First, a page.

08 Aug 2013 06:00
RUNDU, 08 AUG (NAMPA) The reconstruction of the Uvhungu-Vhungu dairy farm on the outskirts of Rundu has commenced, and the project is expected to be completed sometime next year.
The farm was closed by the Ministry of Agriculture, Water and Forestry in November 2009, resulting in the suspension of the supply of fresh and cultured milk, butter and cream to hospitals and two schools in the Kavango Region after the cows used on the farm were relocated to the Mashare Agricultural Development Institute (MADI).
The 150 cows were relocated as they were dying because they were not managed properly, and also in order to make way for the upgrading of the farm.
The processing equipment on the farm has started showing signs of deterioration, with the decline being most visible in areas like the milking parlour and the animal kraal.
The Permanent Secretary (PS) in the Ministry of Agriculture, Water and Forestry (MAWF), Joseph Iita stated when responding to questions put to him by Nampa that the ministry has set out a budget of N.dollars 100 million over a three-year period for the development of this dairy farm.
The project is expected to take three years to complete, starting July 2012 to an undetermined time in 2014, explained the MAWF Permanent Secretary.
He noted that most of the groundwork on the development of the dairy farm has commenced, and is progressing well.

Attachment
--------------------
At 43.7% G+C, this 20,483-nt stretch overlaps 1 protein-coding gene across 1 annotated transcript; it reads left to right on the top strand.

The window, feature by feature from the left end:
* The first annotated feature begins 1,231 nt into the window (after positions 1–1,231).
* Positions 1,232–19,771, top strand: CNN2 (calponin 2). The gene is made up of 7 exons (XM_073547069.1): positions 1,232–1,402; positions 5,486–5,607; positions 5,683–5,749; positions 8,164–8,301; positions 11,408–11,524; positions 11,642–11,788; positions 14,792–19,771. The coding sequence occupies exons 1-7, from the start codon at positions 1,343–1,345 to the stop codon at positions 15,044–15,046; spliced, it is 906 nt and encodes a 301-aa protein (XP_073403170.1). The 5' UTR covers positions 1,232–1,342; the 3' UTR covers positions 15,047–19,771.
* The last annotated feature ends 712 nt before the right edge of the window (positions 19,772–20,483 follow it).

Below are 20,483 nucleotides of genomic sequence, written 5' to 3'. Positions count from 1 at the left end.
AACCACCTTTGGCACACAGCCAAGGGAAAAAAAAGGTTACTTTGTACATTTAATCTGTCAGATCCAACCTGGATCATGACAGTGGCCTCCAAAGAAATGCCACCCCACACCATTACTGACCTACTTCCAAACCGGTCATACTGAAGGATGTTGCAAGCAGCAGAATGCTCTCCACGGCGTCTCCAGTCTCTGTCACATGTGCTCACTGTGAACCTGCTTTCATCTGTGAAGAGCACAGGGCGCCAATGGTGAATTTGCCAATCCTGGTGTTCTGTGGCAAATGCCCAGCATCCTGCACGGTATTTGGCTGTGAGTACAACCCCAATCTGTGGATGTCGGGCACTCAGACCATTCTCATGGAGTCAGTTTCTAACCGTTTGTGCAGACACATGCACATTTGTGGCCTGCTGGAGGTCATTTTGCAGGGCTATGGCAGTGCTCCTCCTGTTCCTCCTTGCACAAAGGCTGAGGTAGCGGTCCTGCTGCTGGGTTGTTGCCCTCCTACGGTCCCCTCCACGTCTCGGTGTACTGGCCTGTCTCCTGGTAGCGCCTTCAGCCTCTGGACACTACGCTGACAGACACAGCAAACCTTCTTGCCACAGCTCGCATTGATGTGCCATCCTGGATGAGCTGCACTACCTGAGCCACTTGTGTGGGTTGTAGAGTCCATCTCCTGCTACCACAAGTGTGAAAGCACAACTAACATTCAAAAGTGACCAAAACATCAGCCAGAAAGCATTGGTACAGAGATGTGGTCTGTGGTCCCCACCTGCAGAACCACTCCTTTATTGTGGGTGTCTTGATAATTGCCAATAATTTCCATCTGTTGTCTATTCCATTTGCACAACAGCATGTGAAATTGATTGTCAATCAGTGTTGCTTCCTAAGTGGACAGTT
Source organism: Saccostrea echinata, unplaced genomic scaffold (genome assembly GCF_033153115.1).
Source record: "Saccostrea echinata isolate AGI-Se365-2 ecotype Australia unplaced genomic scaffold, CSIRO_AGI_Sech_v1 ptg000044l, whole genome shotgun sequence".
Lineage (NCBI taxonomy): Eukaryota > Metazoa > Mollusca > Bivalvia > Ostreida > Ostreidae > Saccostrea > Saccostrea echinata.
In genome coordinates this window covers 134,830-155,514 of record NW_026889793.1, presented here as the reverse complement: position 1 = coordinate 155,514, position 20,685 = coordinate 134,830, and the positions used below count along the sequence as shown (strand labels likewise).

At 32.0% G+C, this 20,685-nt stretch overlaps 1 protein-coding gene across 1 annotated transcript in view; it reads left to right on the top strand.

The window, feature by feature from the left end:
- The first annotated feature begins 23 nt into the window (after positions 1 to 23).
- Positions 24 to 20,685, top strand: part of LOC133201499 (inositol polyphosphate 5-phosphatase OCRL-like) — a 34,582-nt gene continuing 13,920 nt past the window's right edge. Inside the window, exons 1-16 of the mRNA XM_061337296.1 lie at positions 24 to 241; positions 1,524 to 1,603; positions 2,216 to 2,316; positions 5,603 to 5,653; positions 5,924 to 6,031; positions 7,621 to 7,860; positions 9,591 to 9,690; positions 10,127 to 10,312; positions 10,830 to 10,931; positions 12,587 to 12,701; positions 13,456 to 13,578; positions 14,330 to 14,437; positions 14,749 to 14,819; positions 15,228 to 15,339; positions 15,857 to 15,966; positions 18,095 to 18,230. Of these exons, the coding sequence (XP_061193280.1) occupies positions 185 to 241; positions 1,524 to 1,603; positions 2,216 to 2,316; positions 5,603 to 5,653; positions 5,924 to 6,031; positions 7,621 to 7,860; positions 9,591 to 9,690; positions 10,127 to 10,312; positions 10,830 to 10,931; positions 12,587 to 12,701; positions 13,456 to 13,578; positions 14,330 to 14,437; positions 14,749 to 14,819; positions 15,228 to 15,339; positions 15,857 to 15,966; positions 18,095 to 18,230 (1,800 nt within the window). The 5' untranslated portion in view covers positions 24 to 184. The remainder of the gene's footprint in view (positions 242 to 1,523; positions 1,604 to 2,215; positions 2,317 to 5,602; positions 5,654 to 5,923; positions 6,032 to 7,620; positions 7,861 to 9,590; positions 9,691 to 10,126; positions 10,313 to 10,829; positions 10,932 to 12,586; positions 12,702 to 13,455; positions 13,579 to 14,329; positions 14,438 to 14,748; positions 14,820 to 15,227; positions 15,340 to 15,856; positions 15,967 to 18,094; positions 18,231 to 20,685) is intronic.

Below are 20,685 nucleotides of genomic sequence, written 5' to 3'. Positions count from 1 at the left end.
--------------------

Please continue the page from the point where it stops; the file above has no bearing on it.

According to the PS, the fenced boundary for the farm has been completed, while construction on earthwork and steel-shed structures is also in progress.
The work on infrastructure such as irrigation and electrical reticulation, plumbing and the water -treatment plant is currently in the tendering process, and should be completed by next March.
Meanwhile, Iita in July this year said in a media statement that when the project was transferred to the Ministry of Agriculture, it was observed that the technology there had become obsolete.
As a result, the ministry contracted JWE Consulting Engineering Company to carry out a feasibility study, and subsequently to redesign the dairy farm.
Some of the findings of that study were that the dairy farm lacked quality control products, and had outdated and dilapidated infrastructure, which rendered the production of milk uneconomical.
The study further showed that the cows were very old and needed to be replaced, while poor water quality and control in the factory and dairy parlour was also noted.
There was also a serious potential of water pollution by cattle manure in cases of flooding.
Debushing work on the 280 hectares of land on which the dairy farm will now be built, started last year.
The upgrading of the dairy section will include the extension of the existing irrigation area to be able to irrigate 142 hectares for fodder production.
The ministrys development plan is divided into three phases - phase one being the feasibility study and design; phase two being the actual construction; and phase three being the implementation of the management structure of the project and the procurement of heifers.
Once completed, Uvhungu-Vhungu will have two distinct production areas - the dairy farm and a crop-production section.
The new milking complex will consist of a milking parlour, cow and calf housing, feeding station and manure-handling facilities.
Since the closure of the dairy farm, residents in the vicinity of the dairy farm have been feeling the pinch as they were left with no choice but to walk about 10 kilometres to Rundu to purchase milk.
Before the closure, the dairy cows production declined, and they delivered only between 265 to 300 litres of milk per day, far less than the 1 000 litres of milk consumed per day in the region.
The Uvhungu-Vhungu irrigation project made headlines on several occasions last year amidst claims of poor production and management problems.